Monitoring soil moisture and scheduling irrigation doesn’t have to be complicated to be effective, as one Texas High Plains grower finds.
By Vicky Boyd
When it comes to soil moisture monitoring, David Carter of Levelland, Texas, likes to keep it simple.
The same consultant who scouts his fields for pests during the season — Darrell Kitten — also reads his soil moisture sensors weekly. Factoring in the plant’s growth stage, soil moisture readings and the upcoming week’s weather forecast, Kitten provides Carter with irrigation recommendations.
“This is what’s in the first foot, this is what’s in the second foot, this is what’s in the third foot,” Carter says, describing his consultant’s reports. “This is what we need to do based upon the weather forecast and the crop use.”
Moisture Sensor Pilot Program
During 2016, Carter was part of a pilot project through his agricultural retailer where he also had two high-tech moisture sensors in a cotton field — one from San Diego-based AquaSpy and one from Phytech, an Israeli company.
The AquaSpy system has soil moisture sensors every 4 inches to as deep as 48 inches. Growers can access the hourly updated data — which includes water, nutrients and temperature — from desktop computers, laptops, tablets and smartphones. The system also can be set up to send text alerts.
AquaSpy also reports the data in easy-to-understand graphs showing trends and how they relate to target zones.
The Phytech system involves a remote weather station, soil moisture sensors, a water meter on the drip line if drip is used, and dendrometer sensors. Placed on the plant trunk or stem, a dendrometer sensor measures minute changes in trunk diameters. Data can be accessed via computers or smart devices. The system also can be set up to issue field alerts if measurements exceed predetermined parameters.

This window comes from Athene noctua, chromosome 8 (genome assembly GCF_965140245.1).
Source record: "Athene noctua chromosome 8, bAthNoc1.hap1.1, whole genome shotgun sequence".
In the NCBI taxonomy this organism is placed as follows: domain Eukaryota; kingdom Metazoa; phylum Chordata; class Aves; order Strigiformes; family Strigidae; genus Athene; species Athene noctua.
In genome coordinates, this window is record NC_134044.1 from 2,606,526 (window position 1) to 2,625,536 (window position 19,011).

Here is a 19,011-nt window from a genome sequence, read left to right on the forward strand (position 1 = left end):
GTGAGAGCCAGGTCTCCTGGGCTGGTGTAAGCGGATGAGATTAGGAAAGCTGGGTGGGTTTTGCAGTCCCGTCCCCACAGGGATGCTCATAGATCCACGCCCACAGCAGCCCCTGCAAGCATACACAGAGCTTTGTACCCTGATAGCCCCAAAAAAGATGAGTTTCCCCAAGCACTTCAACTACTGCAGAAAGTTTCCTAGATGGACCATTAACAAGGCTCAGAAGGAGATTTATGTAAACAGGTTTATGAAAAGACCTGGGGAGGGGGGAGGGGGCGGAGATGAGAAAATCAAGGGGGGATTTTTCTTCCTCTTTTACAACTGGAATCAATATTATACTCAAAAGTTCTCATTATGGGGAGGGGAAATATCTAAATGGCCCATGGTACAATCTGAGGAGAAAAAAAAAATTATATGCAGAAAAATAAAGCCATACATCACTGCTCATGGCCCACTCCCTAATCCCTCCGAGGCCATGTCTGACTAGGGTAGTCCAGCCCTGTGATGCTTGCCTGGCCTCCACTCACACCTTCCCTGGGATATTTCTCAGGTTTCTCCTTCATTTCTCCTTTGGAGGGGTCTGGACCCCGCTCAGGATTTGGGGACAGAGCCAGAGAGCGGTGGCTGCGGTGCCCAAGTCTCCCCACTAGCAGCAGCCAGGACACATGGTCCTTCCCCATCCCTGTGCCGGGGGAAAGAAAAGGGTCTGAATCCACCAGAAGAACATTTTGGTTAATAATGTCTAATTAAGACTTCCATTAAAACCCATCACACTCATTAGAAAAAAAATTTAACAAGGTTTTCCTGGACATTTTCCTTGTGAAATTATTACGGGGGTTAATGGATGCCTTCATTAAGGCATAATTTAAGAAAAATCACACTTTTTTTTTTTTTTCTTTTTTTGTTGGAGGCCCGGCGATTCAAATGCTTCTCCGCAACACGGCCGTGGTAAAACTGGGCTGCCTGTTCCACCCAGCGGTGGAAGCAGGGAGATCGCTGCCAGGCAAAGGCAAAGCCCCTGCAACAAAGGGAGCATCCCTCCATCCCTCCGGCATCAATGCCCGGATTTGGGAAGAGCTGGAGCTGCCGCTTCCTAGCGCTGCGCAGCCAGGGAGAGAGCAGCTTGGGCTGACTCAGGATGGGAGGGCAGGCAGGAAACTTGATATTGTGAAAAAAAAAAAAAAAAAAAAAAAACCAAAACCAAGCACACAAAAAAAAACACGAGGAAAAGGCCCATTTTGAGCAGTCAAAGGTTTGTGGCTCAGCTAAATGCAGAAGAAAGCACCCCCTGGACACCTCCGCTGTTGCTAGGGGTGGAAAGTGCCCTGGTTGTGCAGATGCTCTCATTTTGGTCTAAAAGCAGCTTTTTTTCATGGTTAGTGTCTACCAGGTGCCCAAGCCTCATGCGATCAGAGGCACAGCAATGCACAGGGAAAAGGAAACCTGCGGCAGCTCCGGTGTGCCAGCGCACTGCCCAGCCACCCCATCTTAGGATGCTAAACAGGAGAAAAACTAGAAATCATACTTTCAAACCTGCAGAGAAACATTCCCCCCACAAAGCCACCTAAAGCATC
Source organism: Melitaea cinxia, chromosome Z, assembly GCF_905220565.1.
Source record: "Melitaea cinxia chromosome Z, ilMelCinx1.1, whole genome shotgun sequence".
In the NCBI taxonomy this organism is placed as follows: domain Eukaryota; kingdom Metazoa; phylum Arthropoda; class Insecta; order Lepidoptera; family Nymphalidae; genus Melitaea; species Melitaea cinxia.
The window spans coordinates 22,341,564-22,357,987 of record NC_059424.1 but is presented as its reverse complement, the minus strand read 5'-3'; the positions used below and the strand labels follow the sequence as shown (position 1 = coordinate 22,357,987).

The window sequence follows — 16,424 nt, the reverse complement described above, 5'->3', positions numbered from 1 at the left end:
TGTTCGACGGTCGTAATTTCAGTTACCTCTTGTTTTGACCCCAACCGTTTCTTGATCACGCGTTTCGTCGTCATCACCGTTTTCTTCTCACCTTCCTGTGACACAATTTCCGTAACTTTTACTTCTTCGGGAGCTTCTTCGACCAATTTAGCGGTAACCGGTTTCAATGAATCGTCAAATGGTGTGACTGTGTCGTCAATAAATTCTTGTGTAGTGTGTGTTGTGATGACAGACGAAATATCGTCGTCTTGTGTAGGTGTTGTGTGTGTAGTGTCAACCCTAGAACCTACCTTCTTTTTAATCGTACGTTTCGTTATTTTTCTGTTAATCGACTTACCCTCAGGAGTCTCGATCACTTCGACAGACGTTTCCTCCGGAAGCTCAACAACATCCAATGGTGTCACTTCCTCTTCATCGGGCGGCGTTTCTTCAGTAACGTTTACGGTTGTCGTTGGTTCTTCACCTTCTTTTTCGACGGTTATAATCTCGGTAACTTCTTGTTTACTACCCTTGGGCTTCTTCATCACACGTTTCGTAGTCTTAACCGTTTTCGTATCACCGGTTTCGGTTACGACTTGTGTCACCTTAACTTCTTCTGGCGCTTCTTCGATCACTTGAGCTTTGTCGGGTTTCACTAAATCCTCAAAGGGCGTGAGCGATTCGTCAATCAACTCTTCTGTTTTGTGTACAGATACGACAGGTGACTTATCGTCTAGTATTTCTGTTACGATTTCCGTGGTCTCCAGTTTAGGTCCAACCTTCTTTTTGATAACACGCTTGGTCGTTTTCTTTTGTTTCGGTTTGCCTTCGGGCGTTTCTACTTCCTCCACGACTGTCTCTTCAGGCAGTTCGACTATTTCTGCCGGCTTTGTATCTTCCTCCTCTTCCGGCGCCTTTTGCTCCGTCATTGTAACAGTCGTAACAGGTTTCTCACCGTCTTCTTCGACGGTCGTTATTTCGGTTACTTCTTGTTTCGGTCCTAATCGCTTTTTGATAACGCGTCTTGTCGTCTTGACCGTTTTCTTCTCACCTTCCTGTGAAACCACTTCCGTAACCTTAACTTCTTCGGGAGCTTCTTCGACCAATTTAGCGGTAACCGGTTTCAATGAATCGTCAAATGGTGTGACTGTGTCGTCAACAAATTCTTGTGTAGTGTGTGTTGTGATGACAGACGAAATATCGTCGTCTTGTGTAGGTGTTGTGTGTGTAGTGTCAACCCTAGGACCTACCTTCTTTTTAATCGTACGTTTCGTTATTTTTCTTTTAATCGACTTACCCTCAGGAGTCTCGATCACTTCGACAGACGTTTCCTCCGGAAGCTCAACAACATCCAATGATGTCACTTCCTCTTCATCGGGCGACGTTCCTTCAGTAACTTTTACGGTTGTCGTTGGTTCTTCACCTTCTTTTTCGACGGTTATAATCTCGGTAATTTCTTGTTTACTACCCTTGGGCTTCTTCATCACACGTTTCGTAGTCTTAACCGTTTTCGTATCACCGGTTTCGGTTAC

As of late September, Carter said the two high-tech systems provided results similar to those of the soil moisture sensor readings.
“For us, the ‘cool’ factor is way up there,” Carter says. “But I’m already doing that with my crop consultant. I’m already monitoring our available water and water use every week. We’re not getting a lot of new information with the summer we just had. We had no decisions to make — we turn the water on, we get a big rain and we turn it off. We pump what we can.”
One question Carter says he posed representatives with the two sensor companies was how will the devices help him improve his bottom line. He has not yet received an answer.
Many of his neighbors already have installed the AquaSpy, and Carter says he hasn’t ruled out eventually putting a unit on his farm.
‘Deficit Irrigation Is Very Real’
Carter farms over the Ogallala Aquifer, a massive underground lake that is suffering from significant overdraft. The High Plains Underground Water Conservation District, which covers the 16-county West Texas area from south of Lubbock to the Panhandle, oversees water use and water conservation measures.
In 2014, it adopted a 10-year management plan that requires well owners to report water use annually. The plan also restricts pumping to no more than 18 inches annually per acre of water rights owned.
“It doesn’t affect me down here because I just don’t have the capacity to pump that much water,” Carter says. Even during a good year, his wells only can produce about 12-14 inches per acre.
He views his irrigation as supplemental to rainfall. Even during the best years, the two combined sources don’t provide the crop enough moisture to meet full ET, or evapotranspiration rate.
“Deficit irrigation is very real for us,” Carter says. “We try to build a reserve in the winter time if possible. Hopefully, when we go to building a crop, we will have the reserves that will carry us through the hot, dry period throughout the summer.
“We always felt we could keep up pretty well with our water supply and water management until August, when water demand peaked. These devices confirmed that, but there was nothing we could do about it.”